The Vancouver Aquarium is perhaps best known for its extensive displays and impressive outdoor shows. Perhaps what is less known is its marine rehabilitation program known as the Marine Mammal Rescue Centre, which work is largely carried out behind the scenes.
What does the Marine Mammal Rescue (MMR) Centre do?
The MMR is an on-site hospital for ill, injured and abandoned marine mammals from the BC Coast. Mammals are rescued, cared for, and then released back to their natural habitats. Animals include elephant seals, sea otters, sea turtles, common dolphins, killer whales, and harbour seals. The most commonly admitted patients are harbour seals. The MMR team receives calls from members of the public who suspect that a particular animal, usually seals, is in distress. The team then reviews pictures provided and decides how to best intervene.
The MMR has written protocols on how to care for different species, based on research done on animals previously treated by the aquarium.They also focus on educating the public on how to respond to marine mammals that they see could be distressed. As a general rule, if a mammal is suspected to be in distress, the public is advised to
1. Not touch or move the mammal
2. Keep people and pets away from the mammal and
3. Call 604-258-SEAL to report the mammal.
MMR team includes a veterinarian and consulting vets, animal health technicians, animal care and rehabilitation specialists, and volunteers.
What happens when the mammals are rescued?
New mammals might be suffering from bacterial, viral or parasitic infections, and/or with compromised immune systems. They are placed under quarantine for at least 14 days, so as to prevent transmitting disease to the other animals.
Each animal is also given a physical assessment of body measurements, physiological conditions, and examined for wounds, parasites or other abnormalities. Blood and stool samples are taken, and veterinary staff tailor treatment plans for each mammal. Treatment may include rehydration, wound care, or antibiotic therapy. More seriously ill mammals also undergo surgeries.
Did you know that wild animals are adapted to avoid showing signs of weakness and disease? This is because doing so would make them more vulnerable to predatory attack. In order to avoid detecting symptoms of illness until the condition has progressed, the MMR team is conducts close regular observations of the behaviour of the rescued mammals, and monitors signs such as changes in appetite or bowel movements.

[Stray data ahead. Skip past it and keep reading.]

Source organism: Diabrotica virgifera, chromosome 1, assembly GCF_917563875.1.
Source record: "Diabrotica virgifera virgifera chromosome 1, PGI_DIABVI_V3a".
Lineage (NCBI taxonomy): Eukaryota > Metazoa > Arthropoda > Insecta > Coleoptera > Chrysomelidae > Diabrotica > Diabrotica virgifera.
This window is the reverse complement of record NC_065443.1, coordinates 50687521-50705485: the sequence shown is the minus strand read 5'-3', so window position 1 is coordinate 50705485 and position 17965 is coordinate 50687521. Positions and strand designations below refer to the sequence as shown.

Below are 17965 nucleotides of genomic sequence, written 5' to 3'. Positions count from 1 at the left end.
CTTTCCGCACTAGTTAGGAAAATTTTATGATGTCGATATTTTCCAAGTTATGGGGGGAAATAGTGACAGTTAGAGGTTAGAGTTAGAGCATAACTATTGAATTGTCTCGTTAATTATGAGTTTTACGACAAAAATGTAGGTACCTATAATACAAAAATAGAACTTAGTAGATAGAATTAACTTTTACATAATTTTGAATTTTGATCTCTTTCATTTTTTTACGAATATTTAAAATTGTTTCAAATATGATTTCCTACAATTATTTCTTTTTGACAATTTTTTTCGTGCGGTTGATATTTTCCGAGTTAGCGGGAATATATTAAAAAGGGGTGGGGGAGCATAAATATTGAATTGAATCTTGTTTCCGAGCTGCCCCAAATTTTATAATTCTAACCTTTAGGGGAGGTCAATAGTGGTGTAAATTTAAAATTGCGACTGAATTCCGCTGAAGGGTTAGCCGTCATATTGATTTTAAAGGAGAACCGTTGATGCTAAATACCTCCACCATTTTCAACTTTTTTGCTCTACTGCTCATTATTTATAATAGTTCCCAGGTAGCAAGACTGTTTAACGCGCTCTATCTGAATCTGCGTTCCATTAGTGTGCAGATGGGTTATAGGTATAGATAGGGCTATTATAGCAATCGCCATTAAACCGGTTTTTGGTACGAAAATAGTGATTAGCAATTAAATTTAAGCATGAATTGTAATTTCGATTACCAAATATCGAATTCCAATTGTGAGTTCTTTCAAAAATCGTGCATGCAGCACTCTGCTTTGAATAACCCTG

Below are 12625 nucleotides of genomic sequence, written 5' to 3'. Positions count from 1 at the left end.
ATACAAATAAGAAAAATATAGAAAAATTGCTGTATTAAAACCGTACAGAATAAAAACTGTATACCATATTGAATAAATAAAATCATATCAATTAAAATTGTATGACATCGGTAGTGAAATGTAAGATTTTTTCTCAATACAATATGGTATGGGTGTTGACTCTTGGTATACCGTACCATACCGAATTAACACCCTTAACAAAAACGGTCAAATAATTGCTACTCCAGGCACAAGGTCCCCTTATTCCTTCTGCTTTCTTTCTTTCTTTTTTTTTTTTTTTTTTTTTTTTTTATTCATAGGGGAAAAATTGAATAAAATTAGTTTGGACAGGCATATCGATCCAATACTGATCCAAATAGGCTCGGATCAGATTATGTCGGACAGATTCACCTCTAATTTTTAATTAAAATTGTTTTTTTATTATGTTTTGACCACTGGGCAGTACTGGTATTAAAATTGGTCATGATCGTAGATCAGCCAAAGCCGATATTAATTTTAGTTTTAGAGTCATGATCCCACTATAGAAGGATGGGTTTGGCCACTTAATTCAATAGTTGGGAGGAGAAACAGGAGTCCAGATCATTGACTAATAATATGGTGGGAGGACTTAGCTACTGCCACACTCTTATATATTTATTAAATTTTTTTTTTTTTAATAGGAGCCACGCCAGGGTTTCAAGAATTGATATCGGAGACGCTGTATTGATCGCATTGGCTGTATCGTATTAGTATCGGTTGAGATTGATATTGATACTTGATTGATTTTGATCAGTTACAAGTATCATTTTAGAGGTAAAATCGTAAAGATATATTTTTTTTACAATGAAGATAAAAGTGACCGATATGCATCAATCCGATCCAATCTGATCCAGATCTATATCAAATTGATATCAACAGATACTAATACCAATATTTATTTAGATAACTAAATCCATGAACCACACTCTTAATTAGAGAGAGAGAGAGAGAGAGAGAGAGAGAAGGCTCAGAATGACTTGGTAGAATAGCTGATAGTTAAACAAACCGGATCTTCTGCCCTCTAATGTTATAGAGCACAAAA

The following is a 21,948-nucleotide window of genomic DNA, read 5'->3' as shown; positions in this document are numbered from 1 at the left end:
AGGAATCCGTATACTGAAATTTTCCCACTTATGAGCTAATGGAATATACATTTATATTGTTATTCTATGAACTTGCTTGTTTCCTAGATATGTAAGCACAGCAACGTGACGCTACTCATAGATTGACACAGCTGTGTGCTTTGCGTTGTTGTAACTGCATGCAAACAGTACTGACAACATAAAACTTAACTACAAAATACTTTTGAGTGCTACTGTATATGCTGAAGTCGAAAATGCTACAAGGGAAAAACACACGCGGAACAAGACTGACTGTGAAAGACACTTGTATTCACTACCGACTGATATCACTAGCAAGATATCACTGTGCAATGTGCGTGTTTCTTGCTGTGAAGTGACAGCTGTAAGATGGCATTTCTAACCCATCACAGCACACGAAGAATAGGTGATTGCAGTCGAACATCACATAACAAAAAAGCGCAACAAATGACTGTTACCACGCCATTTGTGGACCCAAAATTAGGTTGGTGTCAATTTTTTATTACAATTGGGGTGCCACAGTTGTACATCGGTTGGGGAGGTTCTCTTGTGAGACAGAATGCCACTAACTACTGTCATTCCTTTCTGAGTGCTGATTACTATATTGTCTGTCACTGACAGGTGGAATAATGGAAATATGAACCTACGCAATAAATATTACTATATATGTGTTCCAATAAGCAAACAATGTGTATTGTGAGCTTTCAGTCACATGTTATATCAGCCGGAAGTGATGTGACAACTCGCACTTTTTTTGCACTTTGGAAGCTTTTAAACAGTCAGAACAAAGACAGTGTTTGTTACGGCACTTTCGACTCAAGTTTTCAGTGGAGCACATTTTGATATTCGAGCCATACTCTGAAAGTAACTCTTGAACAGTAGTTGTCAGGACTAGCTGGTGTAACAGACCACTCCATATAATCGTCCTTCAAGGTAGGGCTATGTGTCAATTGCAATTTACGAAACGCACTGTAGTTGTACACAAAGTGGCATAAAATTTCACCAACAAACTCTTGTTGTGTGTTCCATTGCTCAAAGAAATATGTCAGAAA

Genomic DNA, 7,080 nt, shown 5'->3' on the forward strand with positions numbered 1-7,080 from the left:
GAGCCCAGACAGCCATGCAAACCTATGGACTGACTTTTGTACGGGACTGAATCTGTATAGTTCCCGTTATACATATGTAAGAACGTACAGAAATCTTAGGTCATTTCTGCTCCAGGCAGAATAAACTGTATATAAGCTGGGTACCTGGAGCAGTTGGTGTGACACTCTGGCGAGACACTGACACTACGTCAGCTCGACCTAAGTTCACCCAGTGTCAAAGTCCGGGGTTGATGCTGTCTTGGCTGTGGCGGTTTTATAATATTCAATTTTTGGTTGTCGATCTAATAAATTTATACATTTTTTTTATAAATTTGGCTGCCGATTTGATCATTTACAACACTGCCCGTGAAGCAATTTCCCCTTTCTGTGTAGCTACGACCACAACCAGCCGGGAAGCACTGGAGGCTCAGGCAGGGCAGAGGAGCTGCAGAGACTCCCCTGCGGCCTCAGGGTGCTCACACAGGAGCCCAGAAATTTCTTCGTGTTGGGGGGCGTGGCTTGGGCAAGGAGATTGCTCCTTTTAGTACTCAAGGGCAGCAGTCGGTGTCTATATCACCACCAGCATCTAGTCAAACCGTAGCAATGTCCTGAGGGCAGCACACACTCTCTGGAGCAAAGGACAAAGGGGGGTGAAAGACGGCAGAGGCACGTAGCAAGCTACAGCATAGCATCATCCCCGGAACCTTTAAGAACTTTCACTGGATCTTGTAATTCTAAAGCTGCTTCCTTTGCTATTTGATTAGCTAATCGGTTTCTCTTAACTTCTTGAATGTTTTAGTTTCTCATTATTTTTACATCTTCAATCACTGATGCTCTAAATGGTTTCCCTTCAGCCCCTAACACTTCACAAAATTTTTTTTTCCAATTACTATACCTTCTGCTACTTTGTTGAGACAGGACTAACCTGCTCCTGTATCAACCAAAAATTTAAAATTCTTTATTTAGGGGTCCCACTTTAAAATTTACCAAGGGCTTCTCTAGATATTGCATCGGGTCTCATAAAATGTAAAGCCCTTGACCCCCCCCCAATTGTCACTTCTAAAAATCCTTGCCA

After the mammal is accessed to be healthy enough, it is released back into the wild.
On the MMR and public engagement
On the MMR webpage is a link to a blog, which describes cases of specific animals being rehabilitated. Here, we learn about Toby the seal, who was rescued from Garry Point in Steveston, and named after Toby Ng, a badminton player, whom he later got to meet.
I think this great example of scientific communication. Members of the public are made aware of this program and are taught how to identify and respond to marine animals they think could be in potential danger. Public engagement is sought in conservation. People are encouraged to take action when they see a distressed animal. The MMR blog also gives the program a more personal feel, instead of seals etc just being figures and statistics.
Promoting a vigilant citizenry will foster more personal interests, towards the ocean. Marine life is treated humanly and people are better informed. Sometimes discourses surrounding the doom and gloom in a perceived lack of action taken towards sustainable ocean health, and a supposedly apathetic populace, can be discouraging. But what MMR has shown is that marine life can and has been treated humanly, with partnership with a better informed public. And sometimes, ocean conservation takes the form of rescuing one seal at a time. I’d say this calls for some #OceanOptimism.